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In the Civil Rights Attorney's Fees Awards Act of 1976, Congress amended 42 U.S.C.S. § 1988 to permit the award of a reasonable attorney's fee to the "prevailing party" as part of the taxable costs in a suit brought under any of several specified civil rights statutes. A person may in some circumstances be a prevailing party under the Civil Rights Attorney's Fees Awards Act of 1976, 42 U.S.C.S. § 1988, without having obtained a favorable final judgment following a full trial on the merits.
Plaintiffs Hampton et al. were seven individuals who had been arrested following the execution of a warrant for the search of an apartment in Chicago, Illinois, along with the legal representatives of two other persons who had been killed in the course of the search. They brought an action for damages under federal civil rights laws against defendants Cook County, Illinois, the City of Chicago, various state and local officials, three FBI agents, and an FBI informant. Plaintiffs alleged that their constitutional rights had been violated by the defendants. Following the trial, the district court directed verdicts for all of the defendants, but the court of appeals reversed and remanded the case for a new trial and awarded the plaintiffs their costs on appeal, including attorney's fees which the appellate court believed were authorized by the Civil Rights Attorney's Fees Awards Act of 1976 (42 USCS 1988). Hence, the court of appeals concluded that the plaintiffs were prevailing parties within the meaning of the Act authorized to receive attorney's fees. Defendants sought review.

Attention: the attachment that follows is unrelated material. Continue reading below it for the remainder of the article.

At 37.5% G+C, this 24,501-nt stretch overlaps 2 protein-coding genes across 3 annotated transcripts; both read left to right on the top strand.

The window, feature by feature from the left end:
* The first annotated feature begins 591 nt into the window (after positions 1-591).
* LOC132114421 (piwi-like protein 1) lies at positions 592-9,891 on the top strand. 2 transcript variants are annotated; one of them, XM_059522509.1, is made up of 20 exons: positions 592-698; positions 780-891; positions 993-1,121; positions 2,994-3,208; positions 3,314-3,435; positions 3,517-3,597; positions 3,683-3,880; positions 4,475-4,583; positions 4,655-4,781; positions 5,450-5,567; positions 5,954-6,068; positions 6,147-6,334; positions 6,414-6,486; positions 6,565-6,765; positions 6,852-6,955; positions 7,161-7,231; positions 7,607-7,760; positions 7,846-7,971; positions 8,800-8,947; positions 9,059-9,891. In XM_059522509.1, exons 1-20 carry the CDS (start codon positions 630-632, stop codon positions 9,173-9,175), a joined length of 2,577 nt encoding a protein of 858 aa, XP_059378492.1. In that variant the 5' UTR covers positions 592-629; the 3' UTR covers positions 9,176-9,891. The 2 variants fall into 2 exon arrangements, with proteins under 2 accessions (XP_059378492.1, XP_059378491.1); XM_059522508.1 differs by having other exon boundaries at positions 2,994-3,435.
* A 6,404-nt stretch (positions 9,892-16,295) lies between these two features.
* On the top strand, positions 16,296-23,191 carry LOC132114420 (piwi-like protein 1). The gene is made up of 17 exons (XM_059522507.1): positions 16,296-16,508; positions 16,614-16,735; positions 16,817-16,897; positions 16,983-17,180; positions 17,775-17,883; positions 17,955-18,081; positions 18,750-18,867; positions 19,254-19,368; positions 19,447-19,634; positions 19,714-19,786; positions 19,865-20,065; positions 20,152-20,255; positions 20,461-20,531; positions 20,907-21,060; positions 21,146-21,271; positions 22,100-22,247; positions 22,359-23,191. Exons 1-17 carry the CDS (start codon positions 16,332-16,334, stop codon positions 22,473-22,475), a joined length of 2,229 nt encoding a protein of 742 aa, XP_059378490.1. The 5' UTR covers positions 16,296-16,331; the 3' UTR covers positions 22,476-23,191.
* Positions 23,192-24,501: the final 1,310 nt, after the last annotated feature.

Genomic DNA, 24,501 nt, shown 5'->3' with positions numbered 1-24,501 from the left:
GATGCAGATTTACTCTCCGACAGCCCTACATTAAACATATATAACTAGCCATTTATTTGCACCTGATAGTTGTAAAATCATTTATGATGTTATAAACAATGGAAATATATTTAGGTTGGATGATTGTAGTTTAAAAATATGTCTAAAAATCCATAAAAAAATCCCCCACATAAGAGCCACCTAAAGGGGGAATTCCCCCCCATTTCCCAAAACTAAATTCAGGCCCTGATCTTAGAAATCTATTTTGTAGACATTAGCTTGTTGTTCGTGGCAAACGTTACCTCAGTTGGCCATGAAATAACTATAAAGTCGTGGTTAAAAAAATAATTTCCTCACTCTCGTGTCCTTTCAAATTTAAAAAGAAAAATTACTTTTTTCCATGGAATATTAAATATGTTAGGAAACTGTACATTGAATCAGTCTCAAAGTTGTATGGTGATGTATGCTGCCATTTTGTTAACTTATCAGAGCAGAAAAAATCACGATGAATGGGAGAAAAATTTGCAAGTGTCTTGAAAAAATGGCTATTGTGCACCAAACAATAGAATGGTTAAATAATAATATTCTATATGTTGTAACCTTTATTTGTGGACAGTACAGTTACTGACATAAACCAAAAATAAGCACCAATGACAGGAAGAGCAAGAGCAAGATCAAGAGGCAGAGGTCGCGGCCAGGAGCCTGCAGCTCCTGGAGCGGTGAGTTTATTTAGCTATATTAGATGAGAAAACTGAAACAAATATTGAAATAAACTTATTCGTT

Was the appellate court correct in holding that plaintiffs-respondents were authorized to receive attorney’s fees under the Civil Rights Attorney's Fees Awards Act of 1976?
The Court reversed the judgment insofar as it awarded attorney's fees to respondents on appeal. The court explained that respondents were not prevailing parties in the sense intended by the Act. Because while Congress contemplated the award of fees pendente lite in some cases, it intended to permit such an interlocutory award only when a party has prevailed on the merits of at least some of his claims, either in the trial court or on appeal. In this case, the court found that respondents had not prevailed on the merits of any of their claims, because the appellate court only held that they were entitled to a trial of their cause. The Court held that while the respondents did prevail on several matters in the sense that the appellate court overturned rulings entered against them by the district court, still, those were not matters on which a party could prevail for purposes of shifting his counsel fees to the opposing party under the Act.